When you think of wolves, you probably think of the great open spaces of Montana or Wyoming—not New Jersey, the most densely populated state in the union. I do too. So I was curious as I drove on a recent morning to the far western reaches of our state, in search of the Lakota Wolf Preserve.
But there it is—on 10 acres of heavily wooded property in the mountain ridges of the Delaware Water Gap, near the Pennsylvania border. On this particular day, the Preserve’s shuttle bus isn’t running, so I hike about half a mile uphill on a dirt road, following pictures of wolf-paw prints posted on the trees to guide visitors. The sun is bright and the air, cool and crisp. When I reach the Preserve, which leases its land from the Camp Taylor Campground, I’m invited into the observation area, where I’m surrounded by four packs of Gray wolves.
Okay, so they’re all behind very high chain-link fences in four different compounds, but that doesn’t lessen the effect. The wolves are resplendent in their lush winter coats: the Timber and Tundra wolves, a rich black and gray; their Arctic brethren, a brilliant white. My guide and co-owner of the Lakota Wolf Preserve, Jim Stein, tosses a couple of treats over the fences to entice the wolves closer. By nature, they are wary of humans.
“Kimba, where are you?” Stein calls. “This is what pays for dinner. Come on, come on.”
Concerned about declining populations of the then-endangered Gray wolf, as well as the deplorable conditions of wolves in captivity, Stein and his partners, Dan and Pam Bacon, moved eight wolves here from their Colorado facility 12 years ago, with the goal of creating a spacious, natural habitat. Today, 21 Gray wolves roam the Preserve.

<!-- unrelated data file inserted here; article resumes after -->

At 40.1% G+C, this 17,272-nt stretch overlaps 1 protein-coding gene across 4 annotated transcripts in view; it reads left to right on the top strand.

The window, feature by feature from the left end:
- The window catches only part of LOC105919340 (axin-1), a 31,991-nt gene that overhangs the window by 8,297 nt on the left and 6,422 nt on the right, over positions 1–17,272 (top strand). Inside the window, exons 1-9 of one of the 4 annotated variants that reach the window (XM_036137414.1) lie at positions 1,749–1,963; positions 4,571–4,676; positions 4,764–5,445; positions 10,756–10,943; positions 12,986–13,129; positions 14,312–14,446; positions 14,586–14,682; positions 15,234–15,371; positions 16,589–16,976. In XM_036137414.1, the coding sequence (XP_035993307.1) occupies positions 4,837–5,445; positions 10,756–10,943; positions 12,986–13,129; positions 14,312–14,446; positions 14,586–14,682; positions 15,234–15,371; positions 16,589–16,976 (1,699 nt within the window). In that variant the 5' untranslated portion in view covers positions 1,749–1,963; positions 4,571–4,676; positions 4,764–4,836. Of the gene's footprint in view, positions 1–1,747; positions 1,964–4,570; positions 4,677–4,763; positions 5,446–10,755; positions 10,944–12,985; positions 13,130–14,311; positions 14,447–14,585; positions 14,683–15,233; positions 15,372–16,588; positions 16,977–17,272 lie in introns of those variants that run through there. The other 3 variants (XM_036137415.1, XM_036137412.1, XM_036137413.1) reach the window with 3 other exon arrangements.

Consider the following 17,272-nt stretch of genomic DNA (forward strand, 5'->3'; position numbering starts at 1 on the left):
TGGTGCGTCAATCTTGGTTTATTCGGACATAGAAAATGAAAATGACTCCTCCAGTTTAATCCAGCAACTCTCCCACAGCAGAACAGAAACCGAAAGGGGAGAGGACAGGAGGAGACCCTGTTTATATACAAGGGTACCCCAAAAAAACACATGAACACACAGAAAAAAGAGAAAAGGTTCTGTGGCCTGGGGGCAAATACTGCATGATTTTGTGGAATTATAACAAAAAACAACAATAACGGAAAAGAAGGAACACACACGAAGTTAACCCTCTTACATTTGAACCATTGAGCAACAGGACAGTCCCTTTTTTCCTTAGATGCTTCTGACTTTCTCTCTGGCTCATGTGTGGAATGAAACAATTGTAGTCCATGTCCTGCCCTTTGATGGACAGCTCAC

There are wolf watches twice daily, at 10:30 am and 4 pm. Visitors are advised to arrive half an hour early to register at the Camp Taylor office. The informative program lasts about 90 minutes, during which you’ll learn much about the Gray wolf—its habits, its diet, its social status in a pack. And its howl.
“The main reason they howl is to join or rally the pack together,” Stein says. “They howl when they’re sad. They howl when they’re excited. They howl when they hear a fire siren off in the distance because they think it’s another pack intruding on their territory. Sometimes we can get them to howl. You have to howl first, like a pack of wolves.”
Linda Purcell of Ramsey, NJ, who’s on the tour with her husband, Doug, lets out a piercing yowl. And Apache, the Preserve’s best howler, answers from her perch on a log. More howls from Purcell and Stein are echoed by howls from the wolf population, as each wolf raises its voice to be heard. It’s a wondrous and unforgettable moment—making the visit, without a doubt, well worth it to school-aged children and grown-ups alike.
For more information about the Lakota Wolf Preserve in Columbia, NJ, including entry fee, call 877-733-9653.
Where does your family like to go for a howling good time? Leave us a comment!
Mary Ann McGann is a freelance writer from New Jersey.